Originally devised as a totally unrelated game, this ill-advised cash in attempt pits players against the notorious Jason Voorhees in a dangerous game of “let’s walk around the camp without getting killed,” all set to a repetitive synth soundtrack just like in the… movies…. hey, wait a minute…

5. Ghostbusters (Activision, 1984)

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Growing up I was a HUGE Ghostbusters fan. I’m not kidding. I had everything you could imagine – toys, books, stickers, props, scripts – so getting my hands on a copy of the video game was enough to make my cross the proverbial streams in my pants!

There is no possible way to measure how horribly disappointed I was when I played this. You basically drive around New York, except you’re just the Ghostbuster logo with the occasional cut scene thrown in. Now and again you might fight a ghost, but it’s impossible to figure out how to activate this element of the game, so instead you continue “driving” your logo around New York until you get so bored you die.

4. Catwoman (EA UK, 2004)

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Catwoman is probably one of the worst films ever made. If you bought this game then you are an idiot, who only parted with your cash because you’d heard that the entire budget seemingly went on making Halle Berry’s boobs look incredible. Kudos for that EA.

3. Street Fighter The Movie (Capcom, 1995)

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Prior to being a piece of shit movie, Street Fighter was synonymous with success as one of the greatest video game franchises of all time. Shortly after bastardizing it for the big screen, Capcom released the latest edition of the video game and despite everything that had come before it, they made a terrible, terrible game.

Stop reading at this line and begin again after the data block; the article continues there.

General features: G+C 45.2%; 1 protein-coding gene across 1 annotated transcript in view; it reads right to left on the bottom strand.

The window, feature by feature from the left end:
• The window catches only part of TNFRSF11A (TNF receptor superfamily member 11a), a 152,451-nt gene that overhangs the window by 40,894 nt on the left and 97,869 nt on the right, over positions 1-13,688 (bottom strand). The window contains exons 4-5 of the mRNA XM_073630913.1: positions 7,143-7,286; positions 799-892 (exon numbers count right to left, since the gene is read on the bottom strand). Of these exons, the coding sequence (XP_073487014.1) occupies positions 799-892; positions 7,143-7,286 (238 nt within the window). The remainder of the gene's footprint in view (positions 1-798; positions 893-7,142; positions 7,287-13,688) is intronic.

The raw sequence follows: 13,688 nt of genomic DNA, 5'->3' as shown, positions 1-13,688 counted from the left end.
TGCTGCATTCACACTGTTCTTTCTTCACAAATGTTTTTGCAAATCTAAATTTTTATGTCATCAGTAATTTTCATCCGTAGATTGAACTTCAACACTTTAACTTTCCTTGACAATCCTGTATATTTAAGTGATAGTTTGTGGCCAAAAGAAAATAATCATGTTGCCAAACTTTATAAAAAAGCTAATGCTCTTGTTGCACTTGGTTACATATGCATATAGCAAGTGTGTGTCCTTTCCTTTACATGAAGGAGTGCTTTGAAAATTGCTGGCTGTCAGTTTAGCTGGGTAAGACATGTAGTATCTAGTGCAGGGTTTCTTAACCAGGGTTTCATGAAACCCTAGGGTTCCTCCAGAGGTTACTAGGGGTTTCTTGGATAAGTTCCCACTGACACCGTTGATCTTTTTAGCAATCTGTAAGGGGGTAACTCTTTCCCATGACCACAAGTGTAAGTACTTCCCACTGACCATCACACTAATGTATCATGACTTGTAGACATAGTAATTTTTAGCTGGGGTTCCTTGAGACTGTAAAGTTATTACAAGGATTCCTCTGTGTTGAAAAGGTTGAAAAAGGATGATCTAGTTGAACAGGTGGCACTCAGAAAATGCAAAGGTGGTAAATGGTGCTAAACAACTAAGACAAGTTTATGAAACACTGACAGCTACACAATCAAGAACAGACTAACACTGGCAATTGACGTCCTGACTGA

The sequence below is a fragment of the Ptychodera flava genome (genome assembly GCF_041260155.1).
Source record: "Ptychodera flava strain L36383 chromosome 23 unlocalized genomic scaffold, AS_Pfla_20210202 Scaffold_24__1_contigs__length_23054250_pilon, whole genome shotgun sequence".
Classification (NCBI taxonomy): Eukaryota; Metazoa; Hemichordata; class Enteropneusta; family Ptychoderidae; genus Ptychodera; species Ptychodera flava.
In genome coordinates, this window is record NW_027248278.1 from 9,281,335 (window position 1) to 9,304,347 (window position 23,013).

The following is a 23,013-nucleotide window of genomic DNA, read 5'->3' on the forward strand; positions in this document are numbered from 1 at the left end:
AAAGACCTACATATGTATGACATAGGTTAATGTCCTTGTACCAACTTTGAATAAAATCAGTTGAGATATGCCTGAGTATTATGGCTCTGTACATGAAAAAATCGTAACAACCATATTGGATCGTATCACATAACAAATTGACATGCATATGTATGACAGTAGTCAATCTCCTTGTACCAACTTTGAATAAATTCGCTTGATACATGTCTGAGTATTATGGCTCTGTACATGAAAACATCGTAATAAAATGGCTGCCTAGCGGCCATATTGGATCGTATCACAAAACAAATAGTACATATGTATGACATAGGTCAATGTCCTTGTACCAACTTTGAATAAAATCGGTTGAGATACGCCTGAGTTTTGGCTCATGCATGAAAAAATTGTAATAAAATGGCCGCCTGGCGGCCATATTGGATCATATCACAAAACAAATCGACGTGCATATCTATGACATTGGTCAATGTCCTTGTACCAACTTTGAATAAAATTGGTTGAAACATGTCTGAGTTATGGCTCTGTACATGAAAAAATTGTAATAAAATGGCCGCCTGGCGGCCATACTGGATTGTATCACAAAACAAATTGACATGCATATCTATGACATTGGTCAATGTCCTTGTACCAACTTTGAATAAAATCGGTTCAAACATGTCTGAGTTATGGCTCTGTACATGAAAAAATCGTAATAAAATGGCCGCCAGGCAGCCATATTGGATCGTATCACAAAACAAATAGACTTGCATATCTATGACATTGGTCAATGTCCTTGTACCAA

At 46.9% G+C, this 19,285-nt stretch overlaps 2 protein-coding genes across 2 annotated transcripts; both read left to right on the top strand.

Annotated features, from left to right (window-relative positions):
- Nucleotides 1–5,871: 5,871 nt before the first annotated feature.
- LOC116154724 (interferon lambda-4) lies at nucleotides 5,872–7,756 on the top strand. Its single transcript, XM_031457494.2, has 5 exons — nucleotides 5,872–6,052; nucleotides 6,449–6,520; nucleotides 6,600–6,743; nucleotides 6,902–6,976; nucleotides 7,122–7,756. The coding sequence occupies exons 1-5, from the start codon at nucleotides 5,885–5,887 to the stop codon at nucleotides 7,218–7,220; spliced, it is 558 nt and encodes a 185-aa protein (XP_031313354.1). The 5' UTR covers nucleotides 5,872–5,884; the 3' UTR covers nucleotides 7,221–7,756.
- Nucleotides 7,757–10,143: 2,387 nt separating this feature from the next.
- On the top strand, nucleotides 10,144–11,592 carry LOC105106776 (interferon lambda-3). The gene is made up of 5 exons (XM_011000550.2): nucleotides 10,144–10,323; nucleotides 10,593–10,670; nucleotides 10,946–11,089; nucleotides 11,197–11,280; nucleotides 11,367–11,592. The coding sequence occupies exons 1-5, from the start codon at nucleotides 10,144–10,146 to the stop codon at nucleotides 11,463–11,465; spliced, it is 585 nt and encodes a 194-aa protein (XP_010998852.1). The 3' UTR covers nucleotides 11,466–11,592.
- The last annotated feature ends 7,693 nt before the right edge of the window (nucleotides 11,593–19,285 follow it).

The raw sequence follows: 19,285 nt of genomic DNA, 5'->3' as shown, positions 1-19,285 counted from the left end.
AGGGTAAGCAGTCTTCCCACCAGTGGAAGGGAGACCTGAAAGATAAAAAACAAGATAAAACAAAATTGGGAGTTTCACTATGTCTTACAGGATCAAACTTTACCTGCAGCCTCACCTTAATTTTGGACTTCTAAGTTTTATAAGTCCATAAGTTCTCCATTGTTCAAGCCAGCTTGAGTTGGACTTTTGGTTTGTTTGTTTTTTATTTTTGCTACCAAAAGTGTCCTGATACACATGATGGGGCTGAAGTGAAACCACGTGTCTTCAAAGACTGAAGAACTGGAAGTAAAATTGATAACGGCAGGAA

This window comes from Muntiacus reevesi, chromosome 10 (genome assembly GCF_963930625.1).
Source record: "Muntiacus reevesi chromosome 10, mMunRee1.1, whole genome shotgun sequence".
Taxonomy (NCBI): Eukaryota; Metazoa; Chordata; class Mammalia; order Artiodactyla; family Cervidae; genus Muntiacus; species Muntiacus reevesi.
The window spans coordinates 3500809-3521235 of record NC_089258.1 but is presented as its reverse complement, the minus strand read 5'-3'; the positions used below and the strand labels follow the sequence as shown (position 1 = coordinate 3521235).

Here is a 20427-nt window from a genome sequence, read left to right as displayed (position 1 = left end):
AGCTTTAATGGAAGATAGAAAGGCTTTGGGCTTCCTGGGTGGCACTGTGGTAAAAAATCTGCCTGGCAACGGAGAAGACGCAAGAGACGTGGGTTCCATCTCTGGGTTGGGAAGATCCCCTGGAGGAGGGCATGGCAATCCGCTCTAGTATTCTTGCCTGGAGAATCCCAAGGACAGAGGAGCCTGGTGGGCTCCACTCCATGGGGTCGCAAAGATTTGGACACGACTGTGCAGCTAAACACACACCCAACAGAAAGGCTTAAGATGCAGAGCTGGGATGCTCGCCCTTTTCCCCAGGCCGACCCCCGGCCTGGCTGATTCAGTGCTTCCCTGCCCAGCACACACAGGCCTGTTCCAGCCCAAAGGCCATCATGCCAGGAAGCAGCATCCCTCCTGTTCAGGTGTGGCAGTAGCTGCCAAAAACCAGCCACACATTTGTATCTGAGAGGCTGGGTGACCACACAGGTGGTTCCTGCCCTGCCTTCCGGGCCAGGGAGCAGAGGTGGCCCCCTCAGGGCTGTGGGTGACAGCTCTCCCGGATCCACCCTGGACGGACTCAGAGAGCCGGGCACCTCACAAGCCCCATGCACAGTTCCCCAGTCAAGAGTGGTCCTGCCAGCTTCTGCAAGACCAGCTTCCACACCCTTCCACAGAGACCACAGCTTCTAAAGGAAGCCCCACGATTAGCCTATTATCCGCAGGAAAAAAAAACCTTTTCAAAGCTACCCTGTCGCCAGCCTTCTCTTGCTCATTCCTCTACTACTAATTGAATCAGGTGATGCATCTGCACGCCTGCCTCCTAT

HOW IS THAT EVEN POSSIBLE? Just re-release a previous game or utilise the same engine or poop in a box, it would be an improvement!

There was a version of this in the arcades too, but somehow that didn’t suck anywhere near as much as this. Shame on you, Capcom!

2. Top Gun (Konami, 1987)

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Oh you like flight simulators? Wow, yeah they’re amazing… and….yawn….no, I’m not falling asleep….yawn…Tom Cruise…yawn…zzzzzzzzz

1. Aliens: Colonial Marines (Sega, 2013)

Alien Colonial Marines

Oh, boy. Where do we start with this one? How about the terrible AI – does the Alien even know you’re there? How about the never-ending list of glitches? Oh, it’s OK because you can’t be killed when the Alien is trapped halfway between the room and the wall. Or what about the total lack of a campaign mode? Oh, sure it has a campaign mode, but is that it? Really?

Colonial Marines is an embarrassment to the Alien franchise, but one that was quickly forgotten following the release of the superb Alien Isolation. Wasn’t it nice of us to remind you?
What games would make your list of the worst movie tie-ins ever? Sound off in the comments section.